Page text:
Lie detection

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Lie detection is the practice of determining whether someone is lying. Activities of the body not easily controlled by the conscious mind are compared under different circumstances. Usually this involves asking the subject control questions where the answers are known to the examiner and comparing them to questions where the answers are not known.

Lie detection commonly involves the polygraph. Voice stress analysis may be also be more commonly used because it can be applied covertly to monitor voice recordings.

The polygraph detects changes in body functions not easily controlled by the conscious mind. This includes bodily reactions like skin conductivity and heart rate.

An fMRI can be used to compare brain activity differences for truth and lie[1]. In episode 109 of the popular science show Mythbusters, the three members of the build team attempted to fool an fMRI test. Although two of them were unsuccessful, the third was able to successfully fool the machine, suggesting that fMRI technology still requires further development.

Electroencephalography is used to detect changes in brain waves.

Brain fingerprinting uses electroencephalography to determine if an image is familiar to the subject. This could detect deception indirectly but is not a technique for lie detecting.

Truth drugs such as sodium thiopental are used for the purposes of obtaining accurate information from an unwilling subject. Information obtained by publicly-disclosed truth drugs has been shown to be highly unreliable, with subjects apparently freely mixing fact and fantasy. Much of the claimed effect relies on the belief of the subject that they cannot tell a lie while under the influence of the drug.

Cognitive chronometry, or the measurement of the time taken to perform mental operations, can be used to distinguish lying from truth-telling. One recent instrument using cognitive chronometry for this purpose is the Timed Antagonistic Response Alethiometer, or TARA.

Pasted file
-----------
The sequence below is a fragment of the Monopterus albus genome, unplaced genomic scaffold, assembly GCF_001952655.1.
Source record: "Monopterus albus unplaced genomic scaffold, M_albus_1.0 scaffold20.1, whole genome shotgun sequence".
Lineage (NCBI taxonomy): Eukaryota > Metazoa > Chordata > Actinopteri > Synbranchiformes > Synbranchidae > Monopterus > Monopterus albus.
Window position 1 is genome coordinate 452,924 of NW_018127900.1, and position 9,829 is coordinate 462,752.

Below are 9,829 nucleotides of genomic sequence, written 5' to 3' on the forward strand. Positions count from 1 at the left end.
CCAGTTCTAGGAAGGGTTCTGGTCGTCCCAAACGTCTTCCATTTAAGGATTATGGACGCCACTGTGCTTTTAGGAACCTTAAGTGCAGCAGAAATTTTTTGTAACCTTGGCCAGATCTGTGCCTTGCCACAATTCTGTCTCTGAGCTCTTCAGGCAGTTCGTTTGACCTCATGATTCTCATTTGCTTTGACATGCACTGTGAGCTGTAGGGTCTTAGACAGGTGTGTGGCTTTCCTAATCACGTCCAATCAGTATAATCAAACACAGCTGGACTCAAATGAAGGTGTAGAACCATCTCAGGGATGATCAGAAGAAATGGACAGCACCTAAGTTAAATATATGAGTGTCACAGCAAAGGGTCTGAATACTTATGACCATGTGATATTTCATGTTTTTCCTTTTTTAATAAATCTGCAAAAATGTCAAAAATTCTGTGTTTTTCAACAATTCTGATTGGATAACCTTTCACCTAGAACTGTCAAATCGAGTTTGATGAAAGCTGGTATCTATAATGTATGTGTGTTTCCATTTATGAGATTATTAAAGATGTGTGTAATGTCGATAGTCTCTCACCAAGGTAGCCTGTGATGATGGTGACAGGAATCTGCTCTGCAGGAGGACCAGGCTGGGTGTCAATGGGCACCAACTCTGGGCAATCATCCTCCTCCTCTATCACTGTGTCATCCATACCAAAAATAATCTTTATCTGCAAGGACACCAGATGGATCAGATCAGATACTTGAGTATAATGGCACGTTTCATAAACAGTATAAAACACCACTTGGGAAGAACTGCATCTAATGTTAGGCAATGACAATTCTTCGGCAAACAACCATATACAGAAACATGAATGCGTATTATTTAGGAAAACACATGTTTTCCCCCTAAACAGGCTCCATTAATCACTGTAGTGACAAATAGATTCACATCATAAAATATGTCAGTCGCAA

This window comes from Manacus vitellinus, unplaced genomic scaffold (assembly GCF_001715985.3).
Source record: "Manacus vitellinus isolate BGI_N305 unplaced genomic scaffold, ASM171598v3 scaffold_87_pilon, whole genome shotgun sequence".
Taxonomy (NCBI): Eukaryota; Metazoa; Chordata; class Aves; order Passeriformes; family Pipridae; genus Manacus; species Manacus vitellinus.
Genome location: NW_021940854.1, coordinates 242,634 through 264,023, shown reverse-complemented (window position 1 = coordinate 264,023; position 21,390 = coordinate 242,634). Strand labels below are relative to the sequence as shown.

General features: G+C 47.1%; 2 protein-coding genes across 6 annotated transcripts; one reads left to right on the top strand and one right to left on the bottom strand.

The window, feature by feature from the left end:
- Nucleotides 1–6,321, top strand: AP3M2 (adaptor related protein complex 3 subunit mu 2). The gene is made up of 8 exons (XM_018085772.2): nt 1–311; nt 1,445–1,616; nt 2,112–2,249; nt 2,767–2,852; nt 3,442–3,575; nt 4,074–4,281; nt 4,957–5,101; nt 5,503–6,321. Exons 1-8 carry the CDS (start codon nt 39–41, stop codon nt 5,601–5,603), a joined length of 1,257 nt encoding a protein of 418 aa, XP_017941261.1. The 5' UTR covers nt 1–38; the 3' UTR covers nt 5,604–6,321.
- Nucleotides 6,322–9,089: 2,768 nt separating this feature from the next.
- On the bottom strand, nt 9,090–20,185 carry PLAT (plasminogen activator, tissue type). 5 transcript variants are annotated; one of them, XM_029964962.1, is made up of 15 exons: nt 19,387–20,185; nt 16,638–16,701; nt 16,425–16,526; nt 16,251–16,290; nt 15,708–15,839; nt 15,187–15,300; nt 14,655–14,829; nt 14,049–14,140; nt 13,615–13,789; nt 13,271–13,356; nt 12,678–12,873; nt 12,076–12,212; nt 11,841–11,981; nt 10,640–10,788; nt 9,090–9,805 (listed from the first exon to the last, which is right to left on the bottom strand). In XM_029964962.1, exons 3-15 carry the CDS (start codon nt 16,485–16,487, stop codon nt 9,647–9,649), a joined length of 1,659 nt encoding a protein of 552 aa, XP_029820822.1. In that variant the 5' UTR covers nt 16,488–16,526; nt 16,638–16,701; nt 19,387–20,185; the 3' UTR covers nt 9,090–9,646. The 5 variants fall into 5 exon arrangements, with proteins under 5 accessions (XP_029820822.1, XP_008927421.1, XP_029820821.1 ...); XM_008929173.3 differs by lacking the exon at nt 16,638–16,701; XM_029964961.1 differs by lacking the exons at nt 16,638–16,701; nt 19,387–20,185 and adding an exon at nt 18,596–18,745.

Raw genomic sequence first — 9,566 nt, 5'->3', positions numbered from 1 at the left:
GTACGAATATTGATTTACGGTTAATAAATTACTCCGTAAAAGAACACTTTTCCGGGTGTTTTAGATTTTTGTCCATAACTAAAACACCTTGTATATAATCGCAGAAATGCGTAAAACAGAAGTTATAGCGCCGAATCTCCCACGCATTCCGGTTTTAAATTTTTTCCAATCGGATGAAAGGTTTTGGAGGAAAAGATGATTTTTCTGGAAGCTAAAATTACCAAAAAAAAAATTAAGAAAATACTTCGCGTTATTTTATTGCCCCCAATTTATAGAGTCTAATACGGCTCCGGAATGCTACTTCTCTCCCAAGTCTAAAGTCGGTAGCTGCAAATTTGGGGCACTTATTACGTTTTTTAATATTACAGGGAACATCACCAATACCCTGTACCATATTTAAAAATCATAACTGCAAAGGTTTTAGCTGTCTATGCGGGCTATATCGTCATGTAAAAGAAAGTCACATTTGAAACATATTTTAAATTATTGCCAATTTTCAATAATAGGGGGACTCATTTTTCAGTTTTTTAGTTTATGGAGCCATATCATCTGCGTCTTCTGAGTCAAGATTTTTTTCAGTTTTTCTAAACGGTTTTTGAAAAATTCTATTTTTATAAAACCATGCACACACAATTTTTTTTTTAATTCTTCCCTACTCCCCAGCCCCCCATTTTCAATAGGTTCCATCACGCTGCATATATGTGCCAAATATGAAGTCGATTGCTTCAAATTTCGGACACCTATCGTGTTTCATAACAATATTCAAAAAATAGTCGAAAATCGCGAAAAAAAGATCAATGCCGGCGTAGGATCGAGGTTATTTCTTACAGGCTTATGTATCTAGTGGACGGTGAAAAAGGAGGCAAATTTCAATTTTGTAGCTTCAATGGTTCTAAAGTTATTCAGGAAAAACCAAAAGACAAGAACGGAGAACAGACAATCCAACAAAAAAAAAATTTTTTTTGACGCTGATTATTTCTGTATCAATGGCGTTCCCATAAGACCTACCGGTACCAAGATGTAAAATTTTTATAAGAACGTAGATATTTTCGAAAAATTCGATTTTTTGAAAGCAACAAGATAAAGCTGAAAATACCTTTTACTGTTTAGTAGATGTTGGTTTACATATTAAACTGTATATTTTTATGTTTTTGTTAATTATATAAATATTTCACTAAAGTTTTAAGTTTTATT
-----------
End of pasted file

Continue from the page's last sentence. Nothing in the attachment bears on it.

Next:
Cognitive Polygraphy

Recent developments that permit noninvasive monitoring using functional transcranial Doppler (fTCD) technique led Njemanze to postulate that, successful problem-solving employs a discrete knowledge strategy (DKS), that selects neural pathways represented in one hemisphere. While unsuccessful outcome implicates a non-discrete knowledge strategy (nDKS)[2]. A polygraphic test could be viewed as a working memory task. This suggests that the DKS model may have a correlate in mnemonic operations. In other words, DKS model may have a discrete knowledge base (DKB) of essential components needed for task resolution, while for nDKS, DKB is absent, and hence a "global" or bi-hemispheric search occurs. Based on the latter premise a 'lie detector' system was designed as described in United State Patent No. 6,390,979. A pattern of blood flow velocity changes is obtained in response to questions, that include Wrong and Correct ANSWERS. The Wrong ANSWER will elicit bi-hemispheric activation, from Correct ANSWER that activates unilateral response. Cognitive polygraphy based on this system, is devoid of any subjective control of mental processes, and hence high reliability and specificity. However, this is yet to be tested in forensic practice. See also cognitive biometrics.

nl:Leugendetectie REFERENCES

  1. Ganguli, I. (2007). Watching the Brain Lie Can fMRI replace the polygraph? The Scientist, 21, 40
  2. Njemanze, P. C. (2005). Cerebral lateralization and general intelligence: Gender differences in a transcranial Doppler study. Brain and Language, 92, 234–239

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